Fly-by: The Dickies

Sorry for another fly-by folks…between Day Jobbery and feeling absolutely knackered the last few days, I don’t have much energy to post anything too intensive.

That said, I’ve strangely been on a Dickies kick lately.  Not sure why.  I think it’s that their quite excellent cover of The Moody Blues’ “Nights in White Satin” popped into my head the other day.  They’re part of that early 80s Silly American Punk scene that gave us bands like Blotto and The Meatmen.

Here’s a few choice cuts I think you’ll like… 🙂





Two hours into the future…30 years later

120 minutes logo

The original late-80s opening I remember so well

Over the last few weeks, there’s been an uptick of newly uploaded videos on the 120 Memories YouTube channel that feature almost-full episodes of the venerated show.  There’s a few other channels out there showing partial episodes (usually the host segments but no music videos) like MrBriefcaseTV2 and other users.  There’s also the great reference website The 120 Minutes Archive, which provides extensive playlists of nearly every episode*, and links to the videos if they’re available.

* – Back when this site was first being built sometime in 2004 or so, I still had a lot of my old VHS tapes with many of the episodes, so I was able to provide them with a lot of playlist information.  A lot of the 1987-1989 episodes have my name listed on the site.

It’s fun watching some of these now, nearly thirty years later…

For instance, I remember watching the above episode as Dave Kendall (at that point still only the producer and doing the countdowns and new releases) featuring a segment on the then-new Sisters of Mercy album, Floodland.  Even though he treated it in his usual over-the-top way, dripping with snark and pomposity and just a hint of humor, that segment actually convinced me to go out and buy the album.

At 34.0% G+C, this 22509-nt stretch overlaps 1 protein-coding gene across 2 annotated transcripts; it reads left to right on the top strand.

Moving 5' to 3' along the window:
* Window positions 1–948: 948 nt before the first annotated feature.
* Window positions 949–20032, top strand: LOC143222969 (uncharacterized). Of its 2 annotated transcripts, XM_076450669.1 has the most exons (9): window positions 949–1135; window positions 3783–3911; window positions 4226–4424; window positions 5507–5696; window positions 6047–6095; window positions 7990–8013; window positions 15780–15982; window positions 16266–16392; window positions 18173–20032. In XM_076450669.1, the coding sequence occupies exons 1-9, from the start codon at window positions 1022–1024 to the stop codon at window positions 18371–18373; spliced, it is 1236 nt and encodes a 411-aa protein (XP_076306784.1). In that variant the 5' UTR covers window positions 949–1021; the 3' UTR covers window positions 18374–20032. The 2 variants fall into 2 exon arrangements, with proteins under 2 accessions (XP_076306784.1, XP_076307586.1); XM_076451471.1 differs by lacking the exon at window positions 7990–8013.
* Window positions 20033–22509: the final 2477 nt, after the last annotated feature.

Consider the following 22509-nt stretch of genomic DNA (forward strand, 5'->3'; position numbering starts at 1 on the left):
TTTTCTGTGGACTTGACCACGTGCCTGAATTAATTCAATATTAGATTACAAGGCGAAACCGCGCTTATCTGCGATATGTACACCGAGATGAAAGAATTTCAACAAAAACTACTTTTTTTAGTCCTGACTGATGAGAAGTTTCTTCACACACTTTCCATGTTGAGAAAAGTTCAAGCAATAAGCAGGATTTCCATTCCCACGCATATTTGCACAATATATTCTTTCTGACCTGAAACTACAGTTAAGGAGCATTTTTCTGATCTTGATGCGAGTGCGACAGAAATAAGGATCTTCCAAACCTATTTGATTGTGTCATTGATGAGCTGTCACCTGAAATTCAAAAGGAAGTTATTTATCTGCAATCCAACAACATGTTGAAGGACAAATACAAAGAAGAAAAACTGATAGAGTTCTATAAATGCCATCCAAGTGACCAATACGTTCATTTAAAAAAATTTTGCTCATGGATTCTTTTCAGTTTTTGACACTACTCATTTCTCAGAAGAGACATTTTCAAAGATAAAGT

I’d say Kevin Seal was my favorite host, considering he played it like the student doing a show on college radio: the barest of preparation, rehearsal or professionalism, but he was having a hell of a fun time doing it.  It also helped that he was also the class weirdo out of all the veejays there at the time.  Dave Kendall was the station manager, doing what he could with what little he had on hand, more focused on providing awesome music than decent production.

Those early years were definitely lo-fi.  They’d become more slick during the early 90s when Nirvana & Co came in, followed by the Ultimate Music Nerd in the shape of Matt Pinfield in the mid to late 90s.  But those early years, that era from 1986 to about 1990 when it was still all about whatever was playing on college radio at the time, that was where it worked best.  It was the visual equivalent of turning on your favorite college station for two hours after everyone else had gone to bed.

Meanwhile, 30 years ago…

Status: back half of sophomore year in high school.
Writing: finishing up the Infamous War Novel; starting Belief in Fate; trying out various ideas but not getting too far with them.
Radio: splitting time between college radio (WAMH and WMUA), AOR (WMDK and WRSI), rock (WAQY and WAAF), and a few pop stations.
TV: Still watching USA Network’s Night Flight occasionally. Taping episodes of 120 Minutes and watching them the following afternoon, plus numerous rewatches of Monty Python and other British alternative comedies.
Personal: single and sick of feeling sorry for myself; getting rid of my 80s spiky ‘do and letting my hair grow out a bit; just about sick of these damn braces.
Social: bouncing between two different social circles.
Music Collection: Approximately two milk crates full of vinyl, a small collection of singles, and a quickly growing cassette collection. At least a few dozen ‘radio tape’ mix tapes at this point.